Psychology of addiction in the family
by Clay Neely
Editor’s note: This is the third in a Sunday series on the spread of drug addiction, including prescription pills, heroin and other opiates in Coweta County. The series takes a look at drug use, treatment programs – or the lack thereof – as well as what law enforcement, the medical community and the judicial branch are facing.
When addiction comes home to roost, parents inevitably find themselves asking the same question – how did this happen?
Because the psychology behind drug addiction is complex, there are no simple answers. From those who have lost the fight against peer pressure to those who are self-medicating an underlying problem, teens travel different routes that lead to the same destination.
Natasha Ryles has spent countless hours talking to teenagers who are undergoing drug rehabilitation at Willowbrooke at Tanner, a facility in Carroll County. As the director of nursing, she acknowledged teenagers today are not far removed from those in the past.
“When we talk about the growing number of teenagers using hard drugs, it all comes back to that initial willingness to take an unknown substance from a stranger or so-called friend,” Ryles said. “Smoke this, drink this – they don’t ask questions. They just want to fit in.”
In Ryles’ adolescent unit, she has spent time talking to many teenage patients who were given something and didn’t bother to ask what it was. When asked why they would ingest a substance from someone they barely know, their response was, “I thought it would be fun.”
“These kids simply aren’t aware of the end result – they just do not possess that awareness at this point in their lives,” Ryles said. “It’s always ‘this can’t happen to me,’ because at that age, they feel superhuman. When that feeling is combined with a need for acceptance, it can be very rough.”
Ryles also agrees that the rise of heroin abuse in suburban communities is a byproduct of the efforts by authorities to crack down on prescription pills. While law enforcement, emergency rooms and doctors are cracking down on the problem of prescription drug abuse, the availability, price and supply of heroin is the most common substitute.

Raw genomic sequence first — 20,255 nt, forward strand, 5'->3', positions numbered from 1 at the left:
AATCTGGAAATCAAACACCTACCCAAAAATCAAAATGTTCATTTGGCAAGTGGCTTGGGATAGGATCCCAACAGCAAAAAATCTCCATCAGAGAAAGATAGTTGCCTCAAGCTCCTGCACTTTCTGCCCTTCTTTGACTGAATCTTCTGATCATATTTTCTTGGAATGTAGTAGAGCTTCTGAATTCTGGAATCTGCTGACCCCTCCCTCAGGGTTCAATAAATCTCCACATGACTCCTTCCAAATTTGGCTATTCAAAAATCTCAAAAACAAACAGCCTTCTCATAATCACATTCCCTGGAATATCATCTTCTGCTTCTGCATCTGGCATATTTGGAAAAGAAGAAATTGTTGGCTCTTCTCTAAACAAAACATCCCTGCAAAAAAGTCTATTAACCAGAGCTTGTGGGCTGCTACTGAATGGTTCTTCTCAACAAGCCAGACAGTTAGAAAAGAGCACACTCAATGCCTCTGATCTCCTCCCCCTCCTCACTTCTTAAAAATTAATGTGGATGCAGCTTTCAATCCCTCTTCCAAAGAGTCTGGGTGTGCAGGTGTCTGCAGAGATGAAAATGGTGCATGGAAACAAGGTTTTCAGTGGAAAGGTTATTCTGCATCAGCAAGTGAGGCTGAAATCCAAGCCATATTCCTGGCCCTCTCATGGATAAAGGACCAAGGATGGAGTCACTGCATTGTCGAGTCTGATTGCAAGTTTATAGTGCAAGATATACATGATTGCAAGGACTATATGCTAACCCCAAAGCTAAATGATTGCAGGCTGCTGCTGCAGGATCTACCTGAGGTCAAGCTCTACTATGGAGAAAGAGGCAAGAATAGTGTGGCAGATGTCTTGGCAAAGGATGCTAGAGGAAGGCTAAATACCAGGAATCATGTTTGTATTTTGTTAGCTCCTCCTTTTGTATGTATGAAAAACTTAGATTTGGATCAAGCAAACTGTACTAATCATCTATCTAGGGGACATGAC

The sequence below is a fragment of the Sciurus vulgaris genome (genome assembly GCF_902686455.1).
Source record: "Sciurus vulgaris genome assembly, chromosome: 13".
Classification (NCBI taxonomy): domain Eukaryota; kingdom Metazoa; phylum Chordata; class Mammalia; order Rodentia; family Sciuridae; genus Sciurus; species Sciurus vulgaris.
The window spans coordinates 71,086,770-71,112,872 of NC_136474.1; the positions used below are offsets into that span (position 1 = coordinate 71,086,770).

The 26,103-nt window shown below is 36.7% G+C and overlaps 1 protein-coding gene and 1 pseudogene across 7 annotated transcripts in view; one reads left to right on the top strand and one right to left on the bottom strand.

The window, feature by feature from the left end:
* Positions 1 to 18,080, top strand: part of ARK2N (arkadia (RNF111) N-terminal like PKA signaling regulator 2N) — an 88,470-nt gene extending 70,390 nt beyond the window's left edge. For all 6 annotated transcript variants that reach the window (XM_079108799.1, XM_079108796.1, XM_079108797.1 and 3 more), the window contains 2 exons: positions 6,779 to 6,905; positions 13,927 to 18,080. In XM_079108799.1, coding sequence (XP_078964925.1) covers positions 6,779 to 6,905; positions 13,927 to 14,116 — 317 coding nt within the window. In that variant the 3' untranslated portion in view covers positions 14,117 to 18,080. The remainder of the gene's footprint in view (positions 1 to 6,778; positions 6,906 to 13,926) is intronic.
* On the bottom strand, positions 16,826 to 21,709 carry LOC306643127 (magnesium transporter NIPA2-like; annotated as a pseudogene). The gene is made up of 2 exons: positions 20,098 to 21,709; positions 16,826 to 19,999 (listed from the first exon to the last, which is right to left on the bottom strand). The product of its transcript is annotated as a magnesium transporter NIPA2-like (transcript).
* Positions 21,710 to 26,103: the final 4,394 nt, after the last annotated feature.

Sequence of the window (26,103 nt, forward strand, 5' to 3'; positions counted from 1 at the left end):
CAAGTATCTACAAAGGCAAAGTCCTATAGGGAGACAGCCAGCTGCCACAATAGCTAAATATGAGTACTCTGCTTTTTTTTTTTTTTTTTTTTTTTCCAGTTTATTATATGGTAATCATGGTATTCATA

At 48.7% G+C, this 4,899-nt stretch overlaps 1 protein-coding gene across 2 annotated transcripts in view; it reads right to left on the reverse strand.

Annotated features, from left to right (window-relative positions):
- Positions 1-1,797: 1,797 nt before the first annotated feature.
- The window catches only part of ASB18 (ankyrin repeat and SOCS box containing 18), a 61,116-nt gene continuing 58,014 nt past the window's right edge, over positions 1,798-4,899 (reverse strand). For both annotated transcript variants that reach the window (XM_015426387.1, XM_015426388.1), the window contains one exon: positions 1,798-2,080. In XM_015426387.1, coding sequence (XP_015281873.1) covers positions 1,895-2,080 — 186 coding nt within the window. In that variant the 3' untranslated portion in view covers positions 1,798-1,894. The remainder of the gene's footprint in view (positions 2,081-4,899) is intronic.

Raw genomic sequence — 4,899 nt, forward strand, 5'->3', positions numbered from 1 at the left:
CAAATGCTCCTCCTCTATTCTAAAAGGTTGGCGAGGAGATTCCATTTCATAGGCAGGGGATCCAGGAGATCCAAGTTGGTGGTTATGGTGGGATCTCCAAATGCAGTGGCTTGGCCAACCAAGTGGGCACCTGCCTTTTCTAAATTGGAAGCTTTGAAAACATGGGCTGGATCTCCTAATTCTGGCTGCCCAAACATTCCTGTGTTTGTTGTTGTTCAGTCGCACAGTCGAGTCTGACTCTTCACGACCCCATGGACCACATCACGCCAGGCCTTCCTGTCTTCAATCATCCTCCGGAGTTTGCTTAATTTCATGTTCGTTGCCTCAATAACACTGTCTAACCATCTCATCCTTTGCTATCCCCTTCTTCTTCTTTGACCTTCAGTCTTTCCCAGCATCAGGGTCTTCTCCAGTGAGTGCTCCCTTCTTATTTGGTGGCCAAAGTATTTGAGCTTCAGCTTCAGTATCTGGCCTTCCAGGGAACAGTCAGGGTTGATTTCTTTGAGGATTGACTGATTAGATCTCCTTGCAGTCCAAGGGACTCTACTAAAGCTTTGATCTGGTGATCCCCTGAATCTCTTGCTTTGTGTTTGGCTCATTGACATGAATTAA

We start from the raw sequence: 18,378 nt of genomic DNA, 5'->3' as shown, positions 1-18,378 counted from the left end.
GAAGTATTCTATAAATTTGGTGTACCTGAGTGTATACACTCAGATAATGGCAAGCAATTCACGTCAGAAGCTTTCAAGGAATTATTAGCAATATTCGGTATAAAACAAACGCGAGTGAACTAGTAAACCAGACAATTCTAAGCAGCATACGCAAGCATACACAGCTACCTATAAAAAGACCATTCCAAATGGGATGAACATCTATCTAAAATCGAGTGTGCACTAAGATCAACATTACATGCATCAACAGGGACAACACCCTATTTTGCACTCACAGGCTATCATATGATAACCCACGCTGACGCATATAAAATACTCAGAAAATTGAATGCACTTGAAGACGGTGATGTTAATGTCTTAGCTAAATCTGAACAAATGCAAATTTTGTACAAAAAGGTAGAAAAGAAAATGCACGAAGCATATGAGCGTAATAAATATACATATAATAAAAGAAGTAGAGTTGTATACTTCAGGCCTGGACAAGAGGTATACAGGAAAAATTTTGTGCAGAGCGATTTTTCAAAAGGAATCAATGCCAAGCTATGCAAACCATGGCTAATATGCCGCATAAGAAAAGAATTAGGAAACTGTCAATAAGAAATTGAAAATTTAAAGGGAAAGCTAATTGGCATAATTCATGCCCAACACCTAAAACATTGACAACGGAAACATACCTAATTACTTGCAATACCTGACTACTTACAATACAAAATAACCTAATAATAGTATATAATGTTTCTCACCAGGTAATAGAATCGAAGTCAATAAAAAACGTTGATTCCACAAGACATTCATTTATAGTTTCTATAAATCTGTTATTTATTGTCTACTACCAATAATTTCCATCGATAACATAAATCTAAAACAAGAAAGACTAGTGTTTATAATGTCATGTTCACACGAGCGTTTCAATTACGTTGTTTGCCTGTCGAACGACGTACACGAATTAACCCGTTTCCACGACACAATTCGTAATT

“When you’re taking unknown substances from people you barely know, you also have no idea how much you’ve taken,” Ryles said. “If you’re overdosing, the people who have given you the drugs certainly don’t want to be involved – so they leave.”
For many rehabilitation specialists, the story is a familiar one. A teenager may start with alcohol and marijuana, but soon their entire social world becomes oriented toward drug use.
“It comes back to tell me who your friends are and I’ll tell you who you are,” she said. “If you see the progression of addiction, you will see their social group change. When they get to be 18 and have autonomy and independence, if they don’t break away from their social group, it’s almost impossible to break that cycle of addiction.”
Unfortunately, many parents’ understanding of how rehabilitation works is flawed, according to Wayne Senfeld, administrator at Willowbrooke. From his observations, many parents of addicts are just as ignorant of the disease as their children.
“Parents need to go into this process knowing that they could be facing a lifelong struggle,” Senfeld said. “It’s a naivety to believe that once their child goes into a hospital, they will be ‘fixed.’ Unfortunately, we’re not going to fix them the first time, and we might not fix them the 15th time. In fact, they don’t get fixed – it’s learning to live and manage their addiction on a daily basis.”
With the recently passed state Amnesty Bill along with the availability of Narcan, the drug used to counter the effects of opioid overdose, Senfeld feels that bringing awareness to both parents and the general public is the best weapon in the ongoing process of facing down the reality of drug abuse in the community.
But if parents aren’t listening to the dialogue, it’s a campaign falling on deaf ears.
“Parents are very naive about their child’s drug abuse. They ignore the gravity of what they’re both up against,” Senfeld said. “Kids will tell their parents that it’s their first time. But the reality is, kids get caught doing drugs the same way we get caught speeding on the highway. It’s never the first time.”
And because of the parents’ willingness to believe, the child is often given the benefit of the doubt – thus prolonging treatment and exacerbating the problem. But for the parents who accept the problem head-on, Senfeld believes the road to recovery will be a far more fluid and successful one.
“The longer you deny the problem, the worse it gets,” he said. “This problem doesn’t fix itself. Parents need to have their [Narcan] kit and be ready.”
The good news for both parents and teens is that help does exist in their community. For those who are willing to accept the reality of addiction and are prepared to rebuild their lives, the future can be a promising one.